Wednesday 02.09.15: Well, en route for Gibraltar we had a mini fire on board. Henry had gone below to make some tea and smelt something burning. I went down to see what the fuss was, and indeed something was burning. Inside the locker underneath the navigation table, one of the previous owners had left a solar panel charge regulator wired up, no solar panel attached. Sea water had got into this locker and had caused a short, resulting in the unit igniting. It was put out quickly and no damage caused. The wires were traced back to the battery and removed. All circuits checked and all appear good. Still making good progress for Gibraltar the wind decided to die and we then experienced the current flowing against us. Speed really low, not expecting to make Gibraltar until 03:00, decided to head for Fuengirola, couldn't make that in daylight so diverted to Benalmedena instead. Managed to go bows in to a very tight mooring spot.
Thursday 03.09.15: Left Benalmedena a bit later than we wanted, by oversleeping! Heavy going against the current, journey likely to take between 12 and 15 hours, depending on what the weather is going to do. Oh dear, yet another problem. Engine cut out. Think it must be the same problem as before, blocked fuel lines. Skipper made a decision to go to Puerto Bajadilla for repairs. We called ahead for assistance, saying we would sail in but needed a tow to get to the quay. When we got there, no tow boat to assist, decision made to moor under sail by going alongside. In doing this the bow hit the wall and has caused some gel coat damage. Not sure if claim to be made under my insurance or the professional skippers? Mechanic not available until at least tomorrow morning, so we're sitting this one out for the time being.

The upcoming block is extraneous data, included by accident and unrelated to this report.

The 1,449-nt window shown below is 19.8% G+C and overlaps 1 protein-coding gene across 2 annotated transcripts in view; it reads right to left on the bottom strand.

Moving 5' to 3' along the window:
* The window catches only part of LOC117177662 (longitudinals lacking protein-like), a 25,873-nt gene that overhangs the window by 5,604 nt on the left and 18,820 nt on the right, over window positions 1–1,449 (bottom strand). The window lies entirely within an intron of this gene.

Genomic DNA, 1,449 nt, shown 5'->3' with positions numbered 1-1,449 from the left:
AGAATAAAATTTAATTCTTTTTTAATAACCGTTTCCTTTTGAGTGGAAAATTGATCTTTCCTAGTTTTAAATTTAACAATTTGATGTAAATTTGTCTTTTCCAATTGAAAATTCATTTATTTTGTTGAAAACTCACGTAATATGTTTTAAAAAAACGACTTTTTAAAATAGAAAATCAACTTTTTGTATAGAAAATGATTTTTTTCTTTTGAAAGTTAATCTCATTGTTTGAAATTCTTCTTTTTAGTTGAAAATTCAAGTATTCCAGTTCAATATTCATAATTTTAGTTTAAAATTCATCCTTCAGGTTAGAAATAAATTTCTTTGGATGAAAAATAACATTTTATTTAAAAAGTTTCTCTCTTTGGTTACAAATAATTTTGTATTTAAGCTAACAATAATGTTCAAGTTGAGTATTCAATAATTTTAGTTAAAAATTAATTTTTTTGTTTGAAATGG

Friday 04.09.15: Phoned the office to see when the mechanic would be coming to the boat, told no one available until Saturday. Nothing for it but to catch a bus into Gibraltar to get tobacco for Helen. What a way to spend ones birthday! Left my phone back on the boat charging. When I got back I was told that the engineer had turned up, at 16:00, had cleared some of the diesel bug and started the engine, but I needed to get the boat to Puerto Banus for the tank to be cleaned 'thoroughly' (!) in the evening went out for a celebration meal and a few drinks.